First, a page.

This concept also extends to the actual application of techniques. For example, in the engagement of  a throwing technique in Aikido, we lead our partner to open up a space for us to enter. As we move, we already set them up for the throw.  Here, we are actually using our understanding of how Ma-ai contracts and expands to our advantage.  The awareness of  its perimeters allows us to constantly keep ourselves almost within reach but just a hair out of reach, so that their intention to get to us is not broken.  We use that intent to connect with them, leading them into the ideal situation for us to throw them.

When you have a great partner who understands this, you both enjoy the game of leading, setting up, trying to break out of the set up and afterwards, you both enjoy a good laugh.  I love it when this happens!


Ma-ai and Intention

lovehateMa-ai can also determined by how you understand intent. When you know you will be safe, your Ma-ai gets shorter. When you sense harmful intent, you keep a controlled and well monitored distance, preferably longer and further than the reach and speed of the other being in question.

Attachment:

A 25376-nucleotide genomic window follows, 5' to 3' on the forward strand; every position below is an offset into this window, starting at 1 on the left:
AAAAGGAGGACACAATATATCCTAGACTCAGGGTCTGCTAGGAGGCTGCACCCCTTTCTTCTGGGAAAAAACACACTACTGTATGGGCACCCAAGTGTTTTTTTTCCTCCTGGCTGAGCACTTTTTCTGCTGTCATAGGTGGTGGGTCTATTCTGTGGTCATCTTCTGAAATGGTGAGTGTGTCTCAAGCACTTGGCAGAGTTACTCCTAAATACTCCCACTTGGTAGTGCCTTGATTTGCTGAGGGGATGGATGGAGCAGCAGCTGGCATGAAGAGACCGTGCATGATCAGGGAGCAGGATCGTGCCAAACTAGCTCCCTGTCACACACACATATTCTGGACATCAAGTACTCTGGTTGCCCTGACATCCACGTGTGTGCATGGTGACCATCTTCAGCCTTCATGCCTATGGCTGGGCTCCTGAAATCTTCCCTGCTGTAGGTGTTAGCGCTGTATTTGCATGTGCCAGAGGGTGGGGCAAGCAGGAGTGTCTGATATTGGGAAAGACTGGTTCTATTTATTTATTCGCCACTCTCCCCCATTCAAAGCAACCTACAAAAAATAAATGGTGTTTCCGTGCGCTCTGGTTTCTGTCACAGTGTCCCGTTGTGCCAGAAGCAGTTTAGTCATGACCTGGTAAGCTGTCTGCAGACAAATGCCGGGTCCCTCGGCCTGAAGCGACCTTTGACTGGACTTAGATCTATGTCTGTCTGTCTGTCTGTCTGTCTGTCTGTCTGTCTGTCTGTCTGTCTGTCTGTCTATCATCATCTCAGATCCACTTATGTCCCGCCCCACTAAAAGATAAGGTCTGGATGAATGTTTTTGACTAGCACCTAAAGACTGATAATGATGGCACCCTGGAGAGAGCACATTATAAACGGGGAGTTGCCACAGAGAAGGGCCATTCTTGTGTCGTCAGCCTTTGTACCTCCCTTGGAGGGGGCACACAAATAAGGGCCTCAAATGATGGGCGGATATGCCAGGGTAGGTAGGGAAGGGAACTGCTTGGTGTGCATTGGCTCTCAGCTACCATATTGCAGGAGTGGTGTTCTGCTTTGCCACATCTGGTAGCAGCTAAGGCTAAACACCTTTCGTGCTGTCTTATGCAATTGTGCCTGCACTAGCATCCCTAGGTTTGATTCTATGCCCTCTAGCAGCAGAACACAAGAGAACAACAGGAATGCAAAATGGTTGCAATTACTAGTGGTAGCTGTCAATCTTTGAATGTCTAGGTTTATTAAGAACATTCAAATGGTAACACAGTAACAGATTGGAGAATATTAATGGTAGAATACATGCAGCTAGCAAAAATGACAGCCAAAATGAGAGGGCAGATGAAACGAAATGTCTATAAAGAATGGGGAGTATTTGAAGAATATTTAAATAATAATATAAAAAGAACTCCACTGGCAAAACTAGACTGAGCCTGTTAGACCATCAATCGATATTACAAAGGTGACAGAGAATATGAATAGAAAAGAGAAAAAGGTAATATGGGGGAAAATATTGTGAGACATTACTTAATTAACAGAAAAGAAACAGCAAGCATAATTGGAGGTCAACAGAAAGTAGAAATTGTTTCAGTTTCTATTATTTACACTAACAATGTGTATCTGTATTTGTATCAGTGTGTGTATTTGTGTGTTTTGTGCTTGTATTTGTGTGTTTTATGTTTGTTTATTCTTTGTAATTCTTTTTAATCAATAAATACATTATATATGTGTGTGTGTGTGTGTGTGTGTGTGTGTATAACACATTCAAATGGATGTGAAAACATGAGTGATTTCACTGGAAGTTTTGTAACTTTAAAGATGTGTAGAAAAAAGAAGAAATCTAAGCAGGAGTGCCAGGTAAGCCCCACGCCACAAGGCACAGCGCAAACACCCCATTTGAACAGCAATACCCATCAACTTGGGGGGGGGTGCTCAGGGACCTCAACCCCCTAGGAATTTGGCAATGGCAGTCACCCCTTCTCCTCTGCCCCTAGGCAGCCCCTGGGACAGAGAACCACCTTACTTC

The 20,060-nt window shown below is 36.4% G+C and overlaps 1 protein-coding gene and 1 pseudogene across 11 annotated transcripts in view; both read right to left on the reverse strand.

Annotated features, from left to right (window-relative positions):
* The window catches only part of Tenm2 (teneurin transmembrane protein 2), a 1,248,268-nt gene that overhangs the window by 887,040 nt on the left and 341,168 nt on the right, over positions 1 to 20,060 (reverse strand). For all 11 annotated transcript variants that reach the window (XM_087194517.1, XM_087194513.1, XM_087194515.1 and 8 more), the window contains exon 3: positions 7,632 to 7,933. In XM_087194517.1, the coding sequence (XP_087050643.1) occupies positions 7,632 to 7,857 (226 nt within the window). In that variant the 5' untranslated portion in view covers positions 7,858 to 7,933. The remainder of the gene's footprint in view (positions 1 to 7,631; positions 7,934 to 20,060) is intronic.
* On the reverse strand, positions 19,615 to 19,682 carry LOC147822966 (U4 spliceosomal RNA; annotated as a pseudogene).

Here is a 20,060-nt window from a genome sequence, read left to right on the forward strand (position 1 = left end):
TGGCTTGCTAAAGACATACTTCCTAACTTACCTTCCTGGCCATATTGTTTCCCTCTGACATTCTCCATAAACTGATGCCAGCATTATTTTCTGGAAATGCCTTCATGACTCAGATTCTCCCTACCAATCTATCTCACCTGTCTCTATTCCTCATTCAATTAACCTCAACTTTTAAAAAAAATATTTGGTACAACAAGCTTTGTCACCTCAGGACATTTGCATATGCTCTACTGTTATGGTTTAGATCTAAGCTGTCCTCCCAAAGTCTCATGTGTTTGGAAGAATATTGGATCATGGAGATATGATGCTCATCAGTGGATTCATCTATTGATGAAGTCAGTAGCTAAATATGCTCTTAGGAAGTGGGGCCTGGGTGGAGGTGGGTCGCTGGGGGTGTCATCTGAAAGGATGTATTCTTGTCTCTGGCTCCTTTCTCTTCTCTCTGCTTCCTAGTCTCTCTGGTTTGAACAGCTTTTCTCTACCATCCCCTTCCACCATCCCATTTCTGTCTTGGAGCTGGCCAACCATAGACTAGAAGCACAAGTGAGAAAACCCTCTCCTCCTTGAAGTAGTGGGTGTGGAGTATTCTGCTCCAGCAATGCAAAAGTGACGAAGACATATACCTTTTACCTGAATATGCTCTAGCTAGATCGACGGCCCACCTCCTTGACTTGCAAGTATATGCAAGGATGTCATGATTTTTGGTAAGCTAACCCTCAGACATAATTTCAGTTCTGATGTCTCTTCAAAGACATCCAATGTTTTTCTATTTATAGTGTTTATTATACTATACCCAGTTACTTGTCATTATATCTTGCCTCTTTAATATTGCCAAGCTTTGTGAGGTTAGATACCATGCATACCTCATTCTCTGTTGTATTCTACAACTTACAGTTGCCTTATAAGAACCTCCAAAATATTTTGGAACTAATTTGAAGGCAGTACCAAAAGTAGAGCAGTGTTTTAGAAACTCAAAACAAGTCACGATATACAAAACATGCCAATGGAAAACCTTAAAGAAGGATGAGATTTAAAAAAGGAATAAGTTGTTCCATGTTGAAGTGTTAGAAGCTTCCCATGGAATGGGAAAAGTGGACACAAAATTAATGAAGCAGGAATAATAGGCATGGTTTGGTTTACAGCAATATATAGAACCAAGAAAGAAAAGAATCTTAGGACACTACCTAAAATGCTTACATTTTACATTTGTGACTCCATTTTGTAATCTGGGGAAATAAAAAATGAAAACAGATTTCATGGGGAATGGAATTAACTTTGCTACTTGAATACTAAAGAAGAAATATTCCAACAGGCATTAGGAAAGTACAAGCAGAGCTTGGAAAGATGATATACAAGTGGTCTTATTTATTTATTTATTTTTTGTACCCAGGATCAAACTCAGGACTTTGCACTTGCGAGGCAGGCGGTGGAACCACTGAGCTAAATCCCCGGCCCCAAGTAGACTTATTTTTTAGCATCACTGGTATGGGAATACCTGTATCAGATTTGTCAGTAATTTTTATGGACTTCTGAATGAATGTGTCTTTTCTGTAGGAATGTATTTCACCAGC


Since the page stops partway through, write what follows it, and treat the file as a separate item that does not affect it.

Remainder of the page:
So, you have family, who you know will always be there for you, love you, care for you.  Your Ma-ai keeps them as close as you want them to be.  You have work mates, they watch your back or stab you in the back, depending on your work relationship with them and you adjust your distance with them, too.  You have the cat-calling strangers who stand on the corner, and you hold on to your mace and give them a wide berth.


Sensing Personal Space and  Safety

In animal behavior and human psychology, the levels of how close a person can get to another person or being is dependent on how safe the other feels within the company of that person. That is Ma-ai, too. This is the concept of personal space. Have you ever been in a very crowded train? How did it feel being squeezed in with total strangers?

Crowded Tokyo Subway. Photo Credit: Michael Wolf

Crowded Tokyo Subway. Photo Credit: Michael Wolf